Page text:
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"Is it possible to self induce heart palaptations?"

ZocdocAnswersIs it possible to self induce heart palaptations?


It seems that there are times when if I make a conscious effort to alter my breathing pattern. i.e. drawing out a breath longer than my current situation calls for I can delay my heartbeat. The longer I squeeze the breath out the longer the delay between the next beat and the heavier thud when I stop squeezing the breath. This also occurs when lying in odd or uncomfortable positions, not related to breathing. I've actually caught a visual when hooked up to an ekg in hospital. I've had numerous tests...Inconclusive I get the feeling that I am squeezing my lungs, chest, esophagus or other muscles in the chest area and causing irregular beats.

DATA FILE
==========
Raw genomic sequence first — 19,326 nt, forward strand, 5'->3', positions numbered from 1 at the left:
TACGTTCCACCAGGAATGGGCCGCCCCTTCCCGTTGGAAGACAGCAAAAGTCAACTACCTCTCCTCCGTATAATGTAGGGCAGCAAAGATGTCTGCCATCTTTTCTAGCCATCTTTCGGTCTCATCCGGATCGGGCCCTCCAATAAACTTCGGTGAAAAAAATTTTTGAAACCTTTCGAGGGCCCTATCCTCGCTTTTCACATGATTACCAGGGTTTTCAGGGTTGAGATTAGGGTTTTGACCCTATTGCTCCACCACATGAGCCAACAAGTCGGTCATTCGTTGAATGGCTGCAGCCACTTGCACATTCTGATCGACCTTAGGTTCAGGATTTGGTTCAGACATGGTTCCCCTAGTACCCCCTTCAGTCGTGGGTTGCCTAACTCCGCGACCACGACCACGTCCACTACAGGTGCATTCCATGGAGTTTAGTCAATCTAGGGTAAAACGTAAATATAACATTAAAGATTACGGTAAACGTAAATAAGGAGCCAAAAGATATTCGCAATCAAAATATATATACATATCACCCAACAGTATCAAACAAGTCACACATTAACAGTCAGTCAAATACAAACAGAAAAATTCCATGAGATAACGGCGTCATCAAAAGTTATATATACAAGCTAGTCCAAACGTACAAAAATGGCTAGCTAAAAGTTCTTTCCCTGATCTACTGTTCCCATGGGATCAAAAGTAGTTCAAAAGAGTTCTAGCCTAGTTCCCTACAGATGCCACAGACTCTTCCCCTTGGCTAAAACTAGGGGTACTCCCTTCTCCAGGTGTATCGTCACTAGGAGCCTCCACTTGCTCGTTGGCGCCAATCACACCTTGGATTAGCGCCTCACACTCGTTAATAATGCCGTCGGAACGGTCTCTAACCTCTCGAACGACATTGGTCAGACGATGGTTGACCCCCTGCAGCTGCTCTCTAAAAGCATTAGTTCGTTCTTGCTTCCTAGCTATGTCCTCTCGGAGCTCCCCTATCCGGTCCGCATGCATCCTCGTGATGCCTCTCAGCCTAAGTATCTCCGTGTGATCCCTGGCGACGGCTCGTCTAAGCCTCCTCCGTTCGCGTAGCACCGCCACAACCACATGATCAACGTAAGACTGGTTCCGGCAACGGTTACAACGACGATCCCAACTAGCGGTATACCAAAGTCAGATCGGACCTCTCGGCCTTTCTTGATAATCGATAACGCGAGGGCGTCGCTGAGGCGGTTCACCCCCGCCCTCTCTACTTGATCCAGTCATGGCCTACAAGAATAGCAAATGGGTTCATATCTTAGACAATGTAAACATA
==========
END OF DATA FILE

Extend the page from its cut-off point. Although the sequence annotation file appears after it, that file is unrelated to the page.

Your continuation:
There are multiple factors that affect your heart rate and rhythm, and I strongly encourage you to discuss the full details of your situation with your primary care physician. In situations when our body's organs require additional oxygen, our heart beats faster to provide this need. This response can also be triggered by pain, anxiety, or fever. Your heart contains its own electrical system that controls heart beat. This electrical system is also influenced by outside signals. For instance, signaling from your parasympathetic nervous system via your vagal nerve can decrease your heart rate. Additionally, when you take a deep breath, your right ventricle is able to fill with more blood than usual. This will lead to more blood being ejected with the subsequent heart beat, which you may be able to sense. Positioning yourself in awkward positions may also affect the pressure within your thoracic cavity, which also affects right ventricular filling. Finally, the mechanisms you describe of squeezing your muscles is most likely causing a valsalva response. This can also increase vagal nerve signaling and affect your heart beat. An abnormal heart beat in some cases may represent an arrhythmia, such as atrial fibrillation. In some cases, these arrhythmias can be life threatening. I encourage you to discuss your symptoms with your primary care doctor. After a thorough history, physical exam, and EKG, it is possible you may need to undergo additional testing.

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